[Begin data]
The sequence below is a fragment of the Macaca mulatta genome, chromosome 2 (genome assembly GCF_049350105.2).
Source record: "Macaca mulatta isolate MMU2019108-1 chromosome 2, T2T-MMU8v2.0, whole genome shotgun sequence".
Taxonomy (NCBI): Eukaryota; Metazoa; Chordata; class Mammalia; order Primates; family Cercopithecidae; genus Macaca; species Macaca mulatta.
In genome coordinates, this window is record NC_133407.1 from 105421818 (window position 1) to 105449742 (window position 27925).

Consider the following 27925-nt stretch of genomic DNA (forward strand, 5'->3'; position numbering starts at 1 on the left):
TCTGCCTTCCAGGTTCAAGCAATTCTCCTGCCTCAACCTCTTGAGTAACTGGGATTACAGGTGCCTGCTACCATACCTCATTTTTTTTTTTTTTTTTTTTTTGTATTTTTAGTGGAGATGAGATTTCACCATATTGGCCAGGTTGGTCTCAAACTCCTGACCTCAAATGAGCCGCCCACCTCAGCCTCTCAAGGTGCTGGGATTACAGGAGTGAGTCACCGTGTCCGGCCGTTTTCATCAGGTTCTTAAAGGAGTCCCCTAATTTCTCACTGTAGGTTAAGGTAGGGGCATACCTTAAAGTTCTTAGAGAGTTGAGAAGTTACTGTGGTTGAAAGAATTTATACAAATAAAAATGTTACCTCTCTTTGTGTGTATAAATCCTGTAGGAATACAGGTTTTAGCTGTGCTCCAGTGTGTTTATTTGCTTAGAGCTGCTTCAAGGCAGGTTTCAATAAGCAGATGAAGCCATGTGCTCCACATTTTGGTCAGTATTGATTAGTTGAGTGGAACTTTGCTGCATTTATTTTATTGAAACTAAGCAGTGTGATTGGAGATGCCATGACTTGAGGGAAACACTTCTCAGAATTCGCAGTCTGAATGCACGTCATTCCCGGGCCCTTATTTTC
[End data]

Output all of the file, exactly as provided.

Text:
The sequence below is a fragment of the Macaca mulatta genome, chromosome 2 (genome assembly GCF_049350105.2).
Source record: "Macaca mulatta isolate MMU2019108-1 chromosome 2, T2T-MMU8v2.0, whole genome shotgun sequence".
Taxonomy (NCBI): Eukaryota; Metazoa; Chordata; class Mammalia; order Primates; family Cercopithecidae; genus Macaca; species Macaca mulatta.
In genome coordinates, this window is record NC_133407.1 from 105421818 (window position 1) to 105449742 (window position 27925).

Consider the following 27925-nt stretch of genomic DNA (forward strand, 5'->3'; position numbering starts at 1 on the left):
TCTGCCTTCCAGGTTCAAGCAATTCTCCTGCCTCAACCTCTTGAGTAACTGGGATTACAGGTGCCTGCTACCATACCTCATTTTTTTTTTTTTTTTTTTTTTGTATTTTTAGTGGAGATGAGATTTCACCATATTGGCCAGGTTGGTCTCAAACTCCTGACCTCAAATGAGCCGCCCACCTCAGCCTCTCAAGGTGCTGGGATTACAGGAGTGAGTCACCGTGTCCGGCCGTTTTCATCAGGTTCTTAAAGGAGTCCCCTAATTTCTCACTGTAGGTTAAGGTAGGGGCATACCTTAAAGTTCTTAGAGAGTTGAGAAGTTACTGTGGTTGAAAGAATTTATACAAATAAAAATGTTACCTCTCTTTGTGTGTATAAATCCTGTAGGAATACAGGTTTTAGCTGTGCTCCAGTGTGTTTATTTGCTTAGAGCTGCTTCAAGGCAGGTTTCAATAAGCAGATGAAGCCATGTGCTCCACATTTTGGTCAGTATTGATTAGTTGAGTGGAACTTTGCTGCATTTATTTTATTGAAACTAAGCAGTGTGATTGGAGATGCCATGACTTGAGGGAAACACTTCTCAGAATTCGCAGTCTGAATGCACGTCATTCCCGGGCCCTTATTTTC